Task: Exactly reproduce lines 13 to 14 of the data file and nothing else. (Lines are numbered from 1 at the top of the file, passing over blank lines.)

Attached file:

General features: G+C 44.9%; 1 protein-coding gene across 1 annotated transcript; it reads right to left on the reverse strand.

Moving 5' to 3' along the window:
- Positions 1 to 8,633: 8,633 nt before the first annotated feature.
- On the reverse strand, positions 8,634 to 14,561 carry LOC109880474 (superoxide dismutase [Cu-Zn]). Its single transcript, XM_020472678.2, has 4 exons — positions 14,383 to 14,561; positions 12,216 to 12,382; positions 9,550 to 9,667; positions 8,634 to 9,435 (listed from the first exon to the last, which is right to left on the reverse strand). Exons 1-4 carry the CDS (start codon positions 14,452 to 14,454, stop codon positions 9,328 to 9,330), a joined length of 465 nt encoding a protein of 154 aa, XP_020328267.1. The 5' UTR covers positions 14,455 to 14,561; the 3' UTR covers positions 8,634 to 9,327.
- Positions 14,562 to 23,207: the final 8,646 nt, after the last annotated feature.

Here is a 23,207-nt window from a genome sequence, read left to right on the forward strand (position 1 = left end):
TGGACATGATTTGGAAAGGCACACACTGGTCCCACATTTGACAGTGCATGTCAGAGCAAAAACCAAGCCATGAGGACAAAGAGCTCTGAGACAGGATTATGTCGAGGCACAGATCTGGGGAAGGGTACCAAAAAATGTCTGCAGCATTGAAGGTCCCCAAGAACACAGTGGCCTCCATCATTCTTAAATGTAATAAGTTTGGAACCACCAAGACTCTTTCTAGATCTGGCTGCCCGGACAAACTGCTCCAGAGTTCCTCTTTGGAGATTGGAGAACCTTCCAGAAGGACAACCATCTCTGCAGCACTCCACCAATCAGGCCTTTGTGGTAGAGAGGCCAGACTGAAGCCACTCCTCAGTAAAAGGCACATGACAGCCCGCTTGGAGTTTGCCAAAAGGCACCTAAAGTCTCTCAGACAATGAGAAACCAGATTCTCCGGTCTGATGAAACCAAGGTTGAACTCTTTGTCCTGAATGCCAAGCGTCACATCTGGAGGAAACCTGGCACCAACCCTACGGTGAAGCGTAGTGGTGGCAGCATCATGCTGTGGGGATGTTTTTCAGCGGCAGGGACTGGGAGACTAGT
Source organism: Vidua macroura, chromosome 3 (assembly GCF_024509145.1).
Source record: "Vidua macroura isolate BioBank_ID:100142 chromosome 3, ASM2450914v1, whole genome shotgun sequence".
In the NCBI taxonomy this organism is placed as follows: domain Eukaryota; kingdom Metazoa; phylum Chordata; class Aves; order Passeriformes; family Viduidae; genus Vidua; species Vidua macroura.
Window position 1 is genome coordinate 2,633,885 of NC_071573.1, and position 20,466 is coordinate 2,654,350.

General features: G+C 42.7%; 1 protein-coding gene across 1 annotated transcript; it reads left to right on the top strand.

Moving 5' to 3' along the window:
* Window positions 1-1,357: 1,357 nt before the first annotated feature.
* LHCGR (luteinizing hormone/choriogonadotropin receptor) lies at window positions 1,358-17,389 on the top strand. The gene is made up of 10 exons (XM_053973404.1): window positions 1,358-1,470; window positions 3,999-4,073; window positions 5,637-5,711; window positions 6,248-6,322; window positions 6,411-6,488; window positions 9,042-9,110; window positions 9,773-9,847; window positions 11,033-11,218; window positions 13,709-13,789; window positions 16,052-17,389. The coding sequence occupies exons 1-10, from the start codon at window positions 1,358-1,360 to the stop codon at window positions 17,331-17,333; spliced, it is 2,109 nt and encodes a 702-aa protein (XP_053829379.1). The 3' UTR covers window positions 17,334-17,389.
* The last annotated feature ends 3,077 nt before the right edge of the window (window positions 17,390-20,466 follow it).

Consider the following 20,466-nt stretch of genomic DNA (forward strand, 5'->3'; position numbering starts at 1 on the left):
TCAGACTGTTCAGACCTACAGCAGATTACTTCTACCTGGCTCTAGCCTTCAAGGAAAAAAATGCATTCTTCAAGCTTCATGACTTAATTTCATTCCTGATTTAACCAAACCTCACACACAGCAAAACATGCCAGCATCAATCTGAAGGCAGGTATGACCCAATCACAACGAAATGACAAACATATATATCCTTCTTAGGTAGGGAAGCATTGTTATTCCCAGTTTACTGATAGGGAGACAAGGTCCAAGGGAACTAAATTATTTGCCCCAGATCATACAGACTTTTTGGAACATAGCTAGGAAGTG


Moving 5' to 3' along the window:
* Window positions 1-1,357: 1,357 nt before the first annotated feature.